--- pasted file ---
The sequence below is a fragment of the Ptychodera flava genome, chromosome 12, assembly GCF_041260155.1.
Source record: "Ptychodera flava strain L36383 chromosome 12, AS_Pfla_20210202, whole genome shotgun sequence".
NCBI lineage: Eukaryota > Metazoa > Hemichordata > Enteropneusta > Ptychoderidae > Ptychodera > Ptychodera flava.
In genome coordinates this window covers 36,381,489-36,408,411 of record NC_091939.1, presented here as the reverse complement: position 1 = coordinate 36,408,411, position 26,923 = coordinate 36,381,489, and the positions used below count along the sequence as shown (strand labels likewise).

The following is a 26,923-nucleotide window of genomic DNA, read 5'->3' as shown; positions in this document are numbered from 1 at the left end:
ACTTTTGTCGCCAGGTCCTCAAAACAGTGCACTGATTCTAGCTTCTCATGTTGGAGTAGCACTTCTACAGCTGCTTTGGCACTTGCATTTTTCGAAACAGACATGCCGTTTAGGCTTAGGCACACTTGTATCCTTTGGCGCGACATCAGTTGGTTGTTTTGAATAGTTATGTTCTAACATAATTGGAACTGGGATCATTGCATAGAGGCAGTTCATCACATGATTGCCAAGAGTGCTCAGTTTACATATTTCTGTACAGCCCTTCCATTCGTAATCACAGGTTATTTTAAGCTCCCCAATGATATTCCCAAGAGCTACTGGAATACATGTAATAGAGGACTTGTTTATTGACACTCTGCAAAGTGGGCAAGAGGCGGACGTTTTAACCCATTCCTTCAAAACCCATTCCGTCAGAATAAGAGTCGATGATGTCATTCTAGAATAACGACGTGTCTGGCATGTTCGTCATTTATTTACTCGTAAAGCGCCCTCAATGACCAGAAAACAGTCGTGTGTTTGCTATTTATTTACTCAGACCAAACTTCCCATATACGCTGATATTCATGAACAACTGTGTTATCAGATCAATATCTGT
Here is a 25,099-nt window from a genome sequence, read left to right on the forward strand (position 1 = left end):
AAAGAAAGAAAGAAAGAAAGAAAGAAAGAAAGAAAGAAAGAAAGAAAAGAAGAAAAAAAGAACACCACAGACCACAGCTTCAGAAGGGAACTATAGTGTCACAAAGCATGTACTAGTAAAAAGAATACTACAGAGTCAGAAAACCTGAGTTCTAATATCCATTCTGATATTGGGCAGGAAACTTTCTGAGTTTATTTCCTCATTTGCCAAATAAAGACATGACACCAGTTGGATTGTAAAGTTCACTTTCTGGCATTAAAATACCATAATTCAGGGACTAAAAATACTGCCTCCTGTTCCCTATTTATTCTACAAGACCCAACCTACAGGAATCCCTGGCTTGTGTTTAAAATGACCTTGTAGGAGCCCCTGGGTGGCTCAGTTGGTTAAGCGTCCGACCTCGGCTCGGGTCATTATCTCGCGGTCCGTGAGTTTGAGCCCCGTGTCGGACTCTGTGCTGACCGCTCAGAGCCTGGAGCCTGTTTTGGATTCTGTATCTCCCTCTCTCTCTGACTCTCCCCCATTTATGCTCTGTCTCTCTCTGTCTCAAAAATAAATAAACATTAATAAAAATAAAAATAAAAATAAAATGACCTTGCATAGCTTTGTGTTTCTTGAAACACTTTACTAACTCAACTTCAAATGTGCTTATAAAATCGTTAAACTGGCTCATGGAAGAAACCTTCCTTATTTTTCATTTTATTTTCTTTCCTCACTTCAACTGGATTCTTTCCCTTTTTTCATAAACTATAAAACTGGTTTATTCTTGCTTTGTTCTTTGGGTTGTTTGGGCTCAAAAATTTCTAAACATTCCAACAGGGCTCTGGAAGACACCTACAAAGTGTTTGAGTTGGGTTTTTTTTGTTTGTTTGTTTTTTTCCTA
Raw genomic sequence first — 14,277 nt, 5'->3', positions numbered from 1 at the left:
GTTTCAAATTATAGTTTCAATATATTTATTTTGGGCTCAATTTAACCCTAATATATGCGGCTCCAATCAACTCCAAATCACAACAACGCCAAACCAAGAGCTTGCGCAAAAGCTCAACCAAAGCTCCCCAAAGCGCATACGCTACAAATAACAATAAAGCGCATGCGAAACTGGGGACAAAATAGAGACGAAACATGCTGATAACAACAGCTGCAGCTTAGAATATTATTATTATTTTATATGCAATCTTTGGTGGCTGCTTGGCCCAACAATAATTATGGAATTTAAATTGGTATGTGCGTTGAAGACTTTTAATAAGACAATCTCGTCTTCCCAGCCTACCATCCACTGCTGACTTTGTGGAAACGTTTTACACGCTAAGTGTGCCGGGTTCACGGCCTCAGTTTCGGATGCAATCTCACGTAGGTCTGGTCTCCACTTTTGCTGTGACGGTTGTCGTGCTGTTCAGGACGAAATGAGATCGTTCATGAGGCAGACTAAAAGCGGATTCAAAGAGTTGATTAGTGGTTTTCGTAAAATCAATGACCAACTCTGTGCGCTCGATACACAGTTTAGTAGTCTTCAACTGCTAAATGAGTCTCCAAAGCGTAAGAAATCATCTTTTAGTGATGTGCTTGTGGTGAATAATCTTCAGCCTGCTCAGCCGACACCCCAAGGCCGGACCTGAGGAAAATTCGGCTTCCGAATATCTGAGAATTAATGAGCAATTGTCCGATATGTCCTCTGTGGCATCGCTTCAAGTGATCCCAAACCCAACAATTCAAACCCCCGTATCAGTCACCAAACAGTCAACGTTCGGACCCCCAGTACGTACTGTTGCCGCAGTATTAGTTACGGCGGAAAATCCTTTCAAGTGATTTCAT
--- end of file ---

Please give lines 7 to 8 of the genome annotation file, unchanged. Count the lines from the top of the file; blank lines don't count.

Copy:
Here is a 25,099-nt window from a genome sequence, read left to right on the forward strand (position 1 = left end):
AAAGAAAGAAAGAAAGAAAGAAAGAAAGAAAGAAAGAAAGAAAGAAAAGAAGAAAAAAAGAACACCACAGACCACAGCTTCAGAAGGGAACTATAGTGTCACAAAGCATGTACTAGTAAAAAGAATACTACAGAGTCAGAAAACCTGAGTTCTAATATCCATTCTGATATTGGGCAGGAAACTTTCTGAGTTTATTTCCTCATTTGCCAAATAAAGACATGACACCAGTTGGATTGTAAAGTTCACTTTCTGGCATTAAAATACCATAATTCAGGGACTAAAAATACTGCCTCCTGTTCCCTATTTATTCTACAAGACCCAACCTACAGGAATCCCTGGCTTGTGTTTAAAATGACCTTGTAGGAGCCCCTGGGTGGCTCAGTTGGTTAAGCGTCCGACCTCGGCTCGGGTCATTATCTCGCGGTCCGTGAGTTTGAGCCCCGTGTCGGACTCTGTGCTGACCGCTCAGAGCCTGGAGCCTGTTTTGGATTCTGTATCTCCCTCTCTCTCTGACTCTCCCCCATTTATGCTCTGTCTCTCTCTGTCTCAAAAATAAATAAACATTAATAAAAATAAAAATAAAAATAAAATGACCTTGCATAGCTTTGTGTTTCTTGAAACACTTTACTAACTCAACTTCAAATGTGCTTATAAAATCGTTAAACTGGCTCATGGAAGAAACCTTCCTTATTTTTCATTTTATTTTCTTTCCTCACTTCAACTGGATTCTTTCCCTTTTTTCATAAACTATAAAACTGGTTTATTCTTGCTTTGTTCTTTGGGTTGTTTGGGCTCAAAAATTTCTAAACATTCCAACAGGGCTCTGGAAGACACCTACAAAGTGTTTGAGTTGGGTTTTTTTTGTTTGTTTGTTTTTTTCCTA